E) Decide whether to elect S Corporation federal tax status
If the corporation will be an S Corporation (i.e., if it elects S Corporation federal tax status), the directors should approve the selection. The bylaws likely lay out the exact process for choosing the corporation’s tax structure. Good written minutes for all meetings held by the board of directors are very helpful for showing that the bylaws were followed. As discussed further in the “Liability” section, following bylaws adds to the liability protection offered by a corporation. When might a corporation wish to elect S Corporation federal tax procedures? This is discussed in the “Taxation” section.
Corporations were created hundreds of years ago to allow individuals to create an entity separate from themselves and therefore provide some personal protection from the business’ liabilities, which sole proprietorships do not offer. Corporations were the first, and for centuries the only, option for earning personal liability protection from business liabilities. In a corporation, the owner’s personal assets are typically not available to satisfy business liabilities. If the business issued or incurs debt the business cannot pay off, only business assets are available to fulfill that liability. Limited liability companies (LLCs), incorporated nonprofits, and cooperative corporations also provide this benefit.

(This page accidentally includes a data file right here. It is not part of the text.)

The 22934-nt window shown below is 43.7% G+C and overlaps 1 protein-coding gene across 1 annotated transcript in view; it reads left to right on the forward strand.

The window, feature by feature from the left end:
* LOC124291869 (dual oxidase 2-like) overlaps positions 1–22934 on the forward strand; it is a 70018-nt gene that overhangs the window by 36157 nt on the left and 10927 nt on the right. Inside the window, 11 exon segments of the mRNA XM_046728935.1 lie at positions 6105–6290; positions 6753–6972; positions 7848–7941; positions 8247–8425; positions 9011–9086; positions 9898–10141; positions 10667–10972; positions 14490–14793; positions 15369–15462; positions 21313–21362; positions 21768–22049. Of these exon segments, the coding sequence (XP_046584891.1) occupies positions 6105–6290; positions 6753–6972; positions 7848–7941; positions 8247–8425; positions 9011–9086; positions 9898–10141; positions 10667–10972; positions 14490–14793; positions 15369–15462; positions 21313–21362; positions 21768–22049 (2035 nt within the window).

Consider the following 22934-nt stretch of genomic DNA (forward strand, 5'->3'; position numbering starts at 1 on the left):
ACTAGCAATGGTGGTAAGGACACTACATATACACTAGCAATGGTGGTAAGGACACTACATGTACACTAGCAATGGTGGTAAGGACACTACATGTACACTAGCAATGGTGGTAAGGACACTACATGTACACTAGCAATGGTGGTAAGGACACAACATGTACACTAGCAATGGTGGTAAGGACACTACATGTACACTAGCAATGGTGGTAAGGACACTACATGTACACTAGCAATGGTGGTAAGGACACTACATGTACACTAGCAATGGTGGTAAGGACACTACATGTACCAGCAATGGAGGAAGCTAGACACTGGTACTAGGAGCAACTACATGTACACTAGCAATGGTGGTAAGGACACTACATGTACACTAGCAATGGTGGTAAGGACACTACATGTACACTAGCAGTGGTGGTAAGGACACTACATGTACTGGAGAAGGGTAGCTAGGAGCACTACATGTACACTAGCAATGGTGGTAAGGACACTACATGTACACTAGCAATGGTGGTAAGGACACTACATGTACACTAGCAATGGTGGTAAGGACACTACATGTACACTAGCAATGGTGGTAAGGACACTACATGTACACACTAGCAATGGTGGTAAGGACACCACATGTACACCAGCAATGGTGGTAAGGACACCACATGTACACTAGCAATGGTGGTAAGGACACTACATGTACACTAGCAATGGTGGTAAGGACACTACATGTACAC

The corporation’s personal liability protection...
Sun Valley Farmers Market, Inc.
The liability protection offered by a corporation and an LLC are the same, for all intents and purposes, so the same example we used in the “LLC” section applies here as well. Let’s say Sun Valley Farmers Market, Inc. sets up a welcome station at the farmers market. Here, the owner manages the vendors and does paperwork while selling gift certificates and tote bags to customers. One day, a person trips and falls over the concrete blocks that stabilize the Sun Valley Farmers Market tent. The injured person sues the farmers market for the injury. Because Sun Valley Farmers Market is a corporation, the lawsuit is properly filed against the corporation itself and not against the owner. Ideally, the market would also have business insurance and would immediately notify the insurance company to take over the lawsuit and pay on any settlement.